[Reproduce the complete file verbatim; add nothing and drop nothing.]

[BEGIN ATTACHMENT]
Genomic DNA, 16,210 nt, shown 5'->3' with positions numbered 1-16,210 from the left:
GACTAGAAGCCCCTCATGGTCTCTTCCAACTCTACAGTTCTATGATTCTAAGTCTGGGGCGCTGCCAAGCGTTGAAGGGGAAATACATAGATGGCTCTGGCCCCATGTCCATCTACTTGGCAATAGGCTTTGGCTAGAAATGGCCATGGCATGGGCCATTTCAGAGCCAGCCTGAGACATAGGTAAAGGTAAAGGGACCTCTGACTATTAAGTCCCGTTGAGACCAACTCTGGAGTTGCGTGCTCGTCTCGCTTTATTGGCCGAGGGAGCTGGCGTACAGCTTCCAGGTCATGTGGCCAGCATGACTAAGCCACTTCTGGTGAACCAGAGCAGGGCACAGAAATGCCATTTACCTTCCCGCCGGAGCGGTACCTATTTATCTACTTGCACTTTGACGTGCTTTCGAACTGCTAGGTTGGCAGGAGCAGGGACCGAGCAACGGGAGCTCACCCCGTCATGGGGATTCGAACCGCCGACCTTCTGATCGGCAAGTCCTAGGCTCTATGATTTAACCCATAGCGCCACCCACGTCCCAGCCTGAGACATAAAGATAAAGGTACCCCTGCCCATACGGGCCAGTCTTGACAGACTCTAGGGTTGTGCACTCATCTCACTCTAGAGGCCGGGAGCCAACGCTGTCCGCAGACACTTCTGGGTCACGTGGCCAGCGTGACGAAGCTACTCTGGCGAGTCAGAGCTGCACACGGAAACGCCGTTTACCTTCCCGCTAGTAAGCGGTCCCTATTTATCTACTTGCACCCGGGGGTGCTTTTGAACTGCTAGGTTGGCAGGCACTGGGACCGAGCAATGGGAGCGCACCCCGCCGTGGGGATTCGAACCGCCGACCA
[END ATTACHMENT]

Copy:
Genomic DNA, 16,210 nt, shown 5'->3' with positions numbered 1-16,210 from the left:
GACTAGAAGCCCCTCATGGTCTCTTCCAACTCTACAGTTCTATGATTCTAAGTCTGGGGCGCTGCCAAGCGTTGAAGGGGAAATACATAGATGGCTCTGGCCCCATGTCCATCTACTTGGCAATAGGCTTTGGCTAGAAATGGCCATGGCATGGGCCATTTCAGAGCCAGCCTGAGACATAGGTAAAGGTAAAGGGACCTCTGACTATTAAGTCCCGTTGAGACCAACTCTGGAGTTGCGTGCTCGTCTCGCTTTATTGGCCGAGGGAGCTGGCGTACAGCTTCCAGGTCATGTGGCCAGCATGACTAAGCCACTTCTGGTGAACCAGAGCAGGGCACAGAAATGCCATTTACCTTCCCGCCGGAGCGGTACCTATTTATCTACTTGCACTTTGACGTGCTTTCGAACTGCTAGGTTGGCAGGAGCAGGGACCGAGCAACGGGAGCTCACCCCGTCATGGGGATTCGAACCGCCGACCTTCTGATCGGCAAGTCCTAGGCTCTATGATTTAACCCATAGCGCCACCCACGTCCCAGCCTGAGACATAAAGATAAAGGTACCCCTGCCCATACGGGCCAGTCTTGACAGACTCTAGGGTTGTGCACTCATCTCACTCTAGAGGCCGGGAGCCAACGCTGTCCGCAGACACTTCTGGGTCACGTGGCCAGCGTGACGAAGCTACTCTGGCGAGTCAGAGCTGCACACGGAAACGCCGTTTACCTTCCCGCTAGTAAGCGGTCCCTATTTATCTACTTGCACCCGGGGGTGCTTTTGAACTGCTAGGTTGGCAGGCACTGGGACCGAGCAATGGGAGCGCACCCCGCCGTGGGGATTCGAACCGCCGACCA